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I re-ran the AppStack provisioning wizard and came to the screen below. I clicked on the computer name (without clicking the radio button) and it immediately changed to the computers tab. That threw me for a loop, until I figured out I had to click on the radio button to actually provision the application. Minor usability issue.

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Click the radio button then click Provision to get:

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In the Windows 7 provisioning VM I got this pop-up:

CloudVolumes provisioning

So I then mounted the Office 2013 Professional Plus ISO, and ran through the whole install. I also ran Windows update to get it fully patched. While that was running for a while I decided to look at the Win7 VM properties. As you can see CloudVolumes mounted a second VMDK to the VM, which is where all of the application bits are being written.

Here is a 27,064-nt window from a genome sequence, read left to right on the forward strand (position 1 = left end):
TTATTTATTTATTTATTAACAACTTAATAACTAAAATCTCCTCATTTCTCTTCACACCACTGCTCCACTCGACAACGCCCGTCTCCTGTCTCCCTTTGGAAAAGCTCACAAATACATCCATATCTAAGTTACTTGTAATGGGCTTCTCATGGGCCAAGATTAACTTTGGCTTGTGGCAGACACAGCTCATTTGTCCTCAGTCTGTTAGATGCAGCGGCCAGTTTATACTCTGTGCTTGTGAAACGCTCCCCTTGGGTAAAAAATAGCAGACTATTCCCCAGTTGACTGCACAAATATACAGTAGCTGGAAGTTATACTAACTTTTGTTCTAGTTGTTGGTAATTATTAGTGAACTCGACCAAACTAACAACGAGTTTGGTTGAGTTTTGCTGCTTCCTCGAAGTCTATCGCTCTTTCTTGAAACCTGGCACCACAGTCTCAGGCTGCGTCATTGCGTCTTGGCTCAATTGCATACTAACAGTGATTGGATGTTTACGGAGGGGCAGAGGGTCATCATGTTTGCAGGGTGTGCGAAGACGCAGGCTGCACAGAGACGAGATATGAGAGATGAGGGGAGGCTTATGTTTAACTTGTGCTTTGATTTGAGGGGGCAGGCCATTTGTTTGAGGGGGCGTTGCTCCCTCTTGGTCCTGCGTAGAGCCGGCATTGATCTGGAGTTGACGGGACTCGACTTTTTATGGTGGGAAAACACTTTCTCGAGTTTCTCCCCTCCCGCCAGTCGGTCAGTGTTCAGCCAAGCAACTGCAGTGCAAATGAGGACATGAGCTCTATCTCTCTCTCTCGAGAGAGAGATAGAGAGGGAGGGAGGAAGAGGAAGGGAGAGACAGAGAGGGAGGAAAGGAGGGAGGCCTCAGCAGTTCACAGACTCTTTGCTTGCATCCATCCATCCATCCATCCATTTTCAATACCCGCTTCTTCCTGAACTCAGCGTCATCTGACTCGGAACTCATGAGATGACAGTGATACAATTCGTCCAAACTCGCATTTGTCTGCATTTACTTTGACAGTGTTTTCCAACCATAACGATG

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During the AppStack capture process I had an “Oh crap” moment. I forgot to take a snapshot of the VM prior to doing the Office 2013 capture. I checked the snapshot history, and no snapshots were present. So I thought to myself I’ll have to rebuild my VM for the next AppStack. Because of what I thought was a mistake on my part I also decided to bundle in Flash Player, Acrobat Reader and Java in this AppStack. I was very curious how browser plug-ins worked, if at all, with CloudVolumes.

After Office 2013 installed I ran Windows update so that it was fully patched. The VM rebooted, and the CloudVolumes agent reminder that I was in provisioning mode was still on the screen. Next up was Flash Player 11, Adobe Reader 11, and Java 7 update 25. After those programs were done installing I clicked on the OK button to end provisioning. The VM rebooted, and after I logged in I got this successful message: